By Courtney Cease

On April 8, heavy rains created majestic waterfalls on Mount Megunticook and overwhelmed parts of Camden’s stormwater and sewage systems. Roads and lawns were flooded throughout the town. It was both awe-inspiring and a humbling hint of what’s to come as rising temperatures drive an increase in heavy rainfall in Maine.

Since 1913, average annual rainfall in our area has risen by 16 inches. That’s 9 billion extra gallons of water falling throughout the Megunticook Watershed every year. This water must filter through Camden’s aging dams and narrow downtown drainage channel. And that’s not all: over the next 30 years, yearly precipitation is projected to rise an additional 9 inches (or 5 billion gallons). Our dams, most of which were built in the 19th century, were not built to handle this much water.

The Megunticook watershed and dam management system have been extensively studied and discussed over the last few years. So why can’t we agree on how to manage our mounting flood problem? And how should we proceed? For answers, I reached out to Dr. Parker Gassett, the Community Climate Resilience Coordinator for the University of Maine’s Sea Grant program. Parker, who specializes in ecology and environmental science, helps communities like ours develop climate resiliency strategies. He also lives in Camden.

With so many different voices and opinions, where do we begin?

The first step, Parker told me, is to invite community members to share their values and concerns before we take positions on specific solutions. “I think more trust can be built among the stakeholders in Camden if our conversation is more focused on the vision of what we’d like to have created, rather than the specific approach to get there.”

He suggested that we first identify our broader interests, such as maintaining the beauty and history of the harbor falls, repopulating the river and lake with native fish, improving the health of the watershed, or reducing the damages and costs associated with flooding. “There’s room for all of it in our collective vision,” he said. Once we establish this vision and community members feel that their voices are being heard, it can then help guide our choices moving forward.

How do we build flood resilience?

First and foremost, he said we need to “give more space for the river to flood and ebb naturally.” During heavy rains, the land along the river should act like a “giant sponge that soaks up the rain and slows down the peak flow of the water moving through the system.” Flooding occurs when the sponge is too small or at maximum saturation. “When a dam maintains a higher water level, the sponge is already full – it can’t absorb any more water.”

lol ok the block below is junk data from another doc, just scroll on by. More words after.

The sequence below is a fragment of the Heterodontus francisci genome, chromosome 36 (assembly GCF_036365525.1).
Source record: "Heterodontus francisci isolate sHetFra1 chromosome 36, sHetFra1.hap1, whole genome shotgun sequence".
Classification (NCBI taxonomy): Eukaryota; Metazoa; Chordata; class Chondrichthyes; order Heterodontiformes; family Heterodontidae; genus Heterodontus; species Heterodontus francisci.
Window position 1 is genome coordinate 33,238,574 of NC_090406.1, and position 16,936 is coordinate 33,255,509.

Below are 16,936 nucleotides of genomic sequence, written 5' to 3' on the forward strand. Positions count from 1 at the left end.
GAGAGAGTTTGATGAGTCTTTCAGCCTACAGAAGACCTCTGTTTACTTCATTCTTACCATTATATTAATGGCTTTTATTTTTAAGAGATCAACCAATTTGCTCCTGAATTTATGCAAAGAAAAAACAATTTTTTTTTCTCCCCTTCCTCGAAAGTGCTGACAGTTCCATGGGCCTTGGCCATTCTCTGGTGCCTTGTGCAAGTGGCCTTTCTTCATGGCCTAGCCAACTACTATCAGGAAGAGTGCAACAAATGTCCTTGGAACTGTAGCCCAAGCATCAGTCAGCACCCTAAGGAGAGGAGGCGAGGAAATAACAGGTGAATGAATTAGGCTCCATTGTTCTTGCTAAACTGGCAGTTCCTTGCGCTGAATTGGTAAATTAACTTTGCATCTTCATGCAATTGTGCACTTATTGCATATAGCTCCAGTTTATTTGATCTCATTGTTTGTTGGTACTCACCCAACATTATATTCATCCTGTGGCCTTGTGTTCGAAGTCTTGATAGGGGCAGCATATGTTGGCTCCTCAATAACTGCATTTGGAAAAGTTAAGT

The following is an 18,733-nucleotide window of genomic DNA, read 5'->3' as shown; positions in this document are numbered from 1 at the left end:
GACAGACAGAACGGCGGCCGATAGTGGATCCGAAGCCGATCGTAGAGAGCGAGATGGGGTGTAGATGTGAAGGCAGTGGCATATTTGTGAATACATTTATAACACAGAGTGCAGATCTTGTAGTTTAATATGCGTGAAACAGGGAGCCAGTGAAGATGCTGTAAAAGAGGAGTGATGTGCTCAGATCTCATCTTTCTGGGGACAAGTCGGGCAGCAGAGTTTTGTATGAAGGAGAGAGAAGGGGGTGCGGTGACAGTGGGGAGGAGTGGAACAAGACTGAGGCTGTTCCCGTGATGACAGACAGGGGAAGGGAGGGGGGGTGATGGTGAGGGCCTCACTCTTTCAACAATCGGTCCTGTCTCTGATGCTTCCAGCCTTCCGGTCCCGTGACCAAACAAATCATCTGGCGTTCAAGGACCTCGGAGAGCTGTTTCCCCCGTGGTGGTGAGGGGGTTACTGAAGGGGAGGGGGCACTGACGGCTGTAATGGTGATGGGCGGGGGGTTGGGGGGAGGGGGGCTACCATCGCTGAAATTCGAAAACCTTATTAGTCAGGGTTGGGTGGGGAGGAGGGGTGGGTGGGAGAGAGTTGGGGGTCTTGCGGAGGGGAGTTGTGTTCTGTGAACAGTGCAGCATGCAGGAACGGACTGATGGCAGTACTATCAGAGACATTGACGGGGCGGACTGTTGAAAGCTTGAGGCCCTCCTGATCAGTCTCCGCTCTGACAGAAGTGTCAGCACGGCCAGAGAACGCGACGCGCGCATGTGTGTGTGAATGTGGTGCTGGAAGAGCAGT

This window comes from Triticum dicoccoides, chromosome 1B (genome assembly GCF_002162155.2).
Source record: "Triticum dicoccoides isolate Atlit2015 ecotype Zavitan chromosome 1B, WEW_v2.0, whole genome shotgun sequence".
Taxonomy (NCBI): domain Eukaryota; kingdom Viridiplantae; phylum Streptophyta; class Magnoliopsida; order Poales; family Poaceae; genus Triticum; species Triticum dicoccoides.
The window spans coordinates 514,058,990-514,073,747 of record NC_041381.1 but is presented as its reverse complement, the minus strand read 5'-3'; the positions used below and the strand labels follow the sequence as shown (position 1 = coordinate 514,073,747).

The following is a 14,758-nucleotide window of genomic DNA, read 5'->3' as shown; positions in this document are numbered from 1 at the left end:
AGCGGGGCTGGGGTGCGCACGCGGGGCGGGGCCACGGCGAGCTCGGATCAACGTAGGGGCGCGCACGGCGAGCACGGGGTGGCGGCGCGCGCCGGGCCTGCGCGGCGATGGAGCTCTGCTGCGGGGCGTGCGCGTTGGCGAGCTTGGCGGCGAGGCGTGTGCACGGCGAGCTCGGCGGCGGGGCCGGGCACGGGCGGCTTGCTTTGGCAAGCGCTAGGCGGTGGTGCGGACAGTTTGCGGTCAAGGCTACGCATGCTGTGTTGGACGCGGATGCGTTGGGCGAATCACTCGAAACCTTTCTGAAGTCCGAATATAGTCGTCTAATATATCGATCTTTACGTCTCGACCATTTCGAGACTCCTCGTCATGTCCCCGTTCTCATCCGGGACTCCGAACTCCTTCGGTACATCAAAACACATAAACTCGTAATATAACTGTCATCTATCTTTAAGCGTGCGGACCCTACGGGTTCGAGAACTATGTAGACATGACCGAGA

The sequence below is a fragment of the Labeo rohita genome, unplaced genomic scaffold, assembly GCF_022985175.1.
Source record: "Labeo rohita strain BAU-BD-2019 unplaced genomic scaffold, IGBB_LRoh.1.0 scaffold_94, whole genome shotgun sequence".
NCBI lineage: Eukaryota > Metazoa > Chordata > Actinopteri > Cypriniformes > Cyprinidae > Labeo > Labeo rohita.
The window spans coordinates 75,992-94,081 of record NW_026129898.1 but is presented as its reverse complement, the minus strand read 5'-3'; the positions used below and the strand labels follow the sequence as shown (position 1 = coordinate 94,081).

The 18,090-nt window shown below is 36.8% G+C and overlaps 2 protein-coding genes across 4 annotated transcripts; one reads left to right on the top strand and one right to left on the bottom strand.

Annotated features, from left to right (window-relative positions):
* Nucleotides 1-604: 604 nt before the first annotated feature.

Expanding adjacent green spaces and removing dams can alleviate pressure throughout the stormwater system by increasing the land’s ability to absorb heavy rains. Parker emphasized that such measures would become increasingly important as heavy rains become more frequent. He also highlighted the importance of upgrading stormwater systems (drainage pipes, culverts, and ditches) to tolerate more water – especially where repetitive damages occur.

What steps has the town taken so far?

“Public officials are making great progress,” Parker noted. Over the last year, they have been working through the Maine Flood Resilience Checklist. This is a self-assessment tool that helps Maine communities evaluate their readiness to prepare for, respond to, and recover from flooding events and sea-level rise.

“The next step,” he said, “is figuring out our top five to 10 strategies and galvanizing community action.” While town officials are aware of this important endeavor, “day to day needs often take priority over long term planning,” he noted. “It will take the involvement of the whole community to create meaningful change.”

Do we have enough information to make meaningful progress?

“First, we need to acknowledge as a community that rainfall and floods are intensifying with climate change,” Parker said. “The price tag of preparing for climate change is an investment with real returns.”

Moving forward, “initial studies and consultants have produced useful information,” he said. More precise hydrological modeling can help us to make more detailed risk assessments and decisions about how close we are willing to build next to flood-prone areas. “But we have plenty of information and community knowledge now to make important progress.”

“It’s time to think about ways that we can work together to pursue solutions,” he said. “There’s a lot of DIY identity in our town, so let’s channel that energy into some community-based projects and work together.”

Courtney Cease is a Camden resident who worked on climate and sustainability programs at the World Bank and US Department of State. For more information, please visit the Restore Megunticook website. Restore Megunticook is written by a diverse group of Camden residents who want to face climate threats responsibly and are committed to a civil community conversation about the ecology of the Megunticook River. Their views do not reflect the editorial position of The Camden Herald.

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